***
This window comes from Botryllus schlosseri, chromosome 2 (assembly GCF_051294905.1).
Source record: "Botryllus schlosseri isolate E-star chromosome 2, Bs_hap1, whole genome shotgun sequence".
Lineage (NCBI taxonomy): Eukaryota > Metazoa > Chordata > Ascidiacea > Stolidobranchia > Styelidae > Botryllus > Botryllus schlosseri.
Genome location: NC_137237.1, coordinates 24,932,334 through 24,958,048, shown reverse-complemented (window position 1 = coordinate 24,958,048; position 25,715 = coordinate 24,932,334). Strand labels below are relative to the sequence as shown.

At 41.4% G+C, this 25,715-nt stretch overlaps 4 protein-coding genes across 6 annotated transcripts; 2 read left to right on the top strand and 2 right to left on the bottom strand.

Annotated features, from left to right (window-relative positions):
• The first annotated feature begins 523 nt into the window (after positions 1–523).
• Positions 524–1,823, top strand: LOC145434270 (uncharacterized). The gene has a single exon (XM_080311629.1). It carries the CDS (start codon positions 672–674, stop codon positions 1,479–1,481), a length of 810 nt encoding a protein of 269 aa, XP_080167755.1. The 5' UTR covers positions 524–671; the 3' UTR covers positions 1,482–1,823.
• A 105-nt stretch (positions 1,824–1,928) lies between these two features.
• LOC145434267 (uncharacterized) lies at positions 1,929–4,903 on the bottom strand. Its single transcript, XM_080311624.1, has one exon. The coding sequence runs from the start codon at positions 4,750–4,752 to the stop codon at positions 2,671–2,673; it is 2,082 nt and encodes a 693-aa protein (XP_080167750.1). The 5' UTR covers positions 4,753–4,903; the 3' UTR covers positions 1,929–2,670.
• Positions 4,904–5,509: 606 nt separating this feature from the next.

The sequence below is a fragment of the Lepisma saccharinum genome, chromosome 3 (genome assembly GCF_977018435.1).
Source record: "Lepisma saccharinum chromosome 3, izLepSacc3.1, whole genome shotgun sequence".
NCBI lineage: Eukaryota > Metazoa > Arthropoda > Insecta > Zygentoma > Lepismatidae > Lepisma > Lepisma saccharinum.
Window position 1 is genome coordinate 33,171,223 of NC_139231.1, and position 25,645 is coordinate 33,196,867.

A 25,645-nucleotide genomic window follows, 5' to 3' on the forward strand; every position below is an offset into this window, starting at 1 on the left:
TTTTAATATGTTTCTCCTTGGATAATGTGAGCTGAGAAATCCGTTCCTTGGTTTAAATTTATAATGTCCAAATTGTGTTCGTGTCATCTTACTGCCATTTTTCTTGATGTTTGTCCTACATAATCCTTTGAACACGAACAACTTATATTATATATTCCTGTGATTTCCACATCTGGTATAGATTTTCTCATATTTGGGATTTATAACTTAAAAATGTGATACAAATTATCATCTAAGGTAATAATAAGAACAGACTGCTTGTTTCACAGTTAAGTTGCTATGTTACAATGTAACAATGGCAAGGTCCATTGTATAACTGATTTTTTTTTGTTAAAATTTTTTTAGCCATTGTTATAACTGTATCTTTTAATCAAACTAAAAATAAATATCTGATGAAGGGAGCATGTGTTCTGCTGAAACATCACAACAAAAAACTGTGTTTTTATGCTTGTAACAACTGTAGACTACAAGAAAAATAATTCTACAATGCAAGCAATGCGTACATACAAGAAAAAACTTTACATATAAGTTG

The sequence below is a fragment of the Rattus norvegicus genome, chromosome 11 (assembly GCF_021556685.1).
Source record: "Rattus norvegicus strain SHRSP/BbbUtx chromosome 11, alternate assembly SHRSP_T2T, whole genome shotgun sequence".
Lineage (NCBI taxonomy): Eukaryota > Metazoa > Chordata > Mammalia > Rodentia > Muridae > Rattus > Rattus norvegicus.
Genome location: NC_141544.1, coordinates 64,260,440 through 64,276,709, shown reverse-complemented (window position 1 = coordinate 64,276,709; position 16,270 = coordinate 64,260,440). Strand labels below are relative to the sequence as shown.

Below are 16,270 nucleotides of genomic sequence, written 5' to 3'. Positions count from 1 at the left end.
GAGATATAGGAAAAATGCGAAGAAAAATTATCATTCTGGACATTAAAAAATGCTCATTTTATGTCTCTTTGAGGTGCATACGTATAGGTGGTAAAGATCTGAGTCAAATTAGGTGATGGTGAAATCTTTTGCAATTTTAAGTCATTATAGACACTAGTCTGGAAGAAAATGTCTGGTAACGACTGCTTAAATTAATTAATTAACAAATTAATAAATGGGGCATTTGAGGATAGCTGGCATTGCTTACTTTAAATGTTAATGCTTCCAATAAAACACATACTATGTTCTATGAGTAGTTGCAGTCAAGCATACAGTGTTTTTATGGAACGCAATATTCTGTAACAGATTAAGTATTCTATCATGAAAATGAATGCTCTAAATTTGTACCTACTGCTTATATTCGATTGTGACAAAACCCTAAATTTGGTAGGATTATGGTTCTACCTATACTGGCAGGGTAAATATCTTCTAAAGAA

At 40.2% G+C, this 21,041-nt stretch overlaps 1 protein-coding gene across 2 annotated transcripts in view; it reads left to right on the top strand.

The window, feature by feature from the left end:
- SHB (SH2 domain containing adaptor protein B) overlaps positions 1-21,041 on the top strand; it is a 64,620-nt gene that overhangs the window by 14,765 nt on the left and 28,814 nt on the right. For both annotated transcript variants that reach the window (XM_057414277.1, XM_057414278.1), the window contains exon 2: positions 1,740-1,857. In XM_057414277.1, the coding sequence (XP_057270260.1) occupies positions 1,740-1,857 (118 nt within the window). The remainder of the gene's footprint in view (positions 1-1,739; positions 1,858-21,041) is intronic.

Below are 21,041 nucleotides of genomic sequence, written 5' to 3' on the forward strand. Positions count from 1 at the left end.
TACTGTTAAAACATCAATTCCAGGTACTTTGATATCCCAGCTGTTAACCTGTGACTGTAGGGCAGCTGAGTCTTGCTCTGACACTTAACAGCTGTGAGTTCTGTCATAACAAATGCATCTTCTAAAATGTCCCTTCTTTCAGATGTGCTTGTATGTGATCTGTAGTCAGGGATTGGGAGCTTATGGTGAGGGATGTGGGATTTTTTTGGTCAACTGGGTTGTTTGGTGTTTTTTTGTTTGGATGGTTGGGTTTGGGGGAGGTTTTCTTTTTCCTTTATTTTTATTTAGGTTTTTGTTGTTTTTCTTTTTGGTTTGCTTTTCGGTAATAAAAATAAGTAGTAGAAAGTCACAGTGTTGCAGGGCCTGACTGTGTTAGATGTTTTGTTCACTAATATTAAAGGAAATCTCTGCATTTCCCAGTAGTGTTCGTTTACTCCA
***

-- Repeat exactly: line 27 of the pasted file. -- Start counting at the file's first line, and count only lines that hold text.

Below are 21,041 nucleotides of genomic sequence, written 5' to 3' on the forward strand. Positions count from 1 at the left end.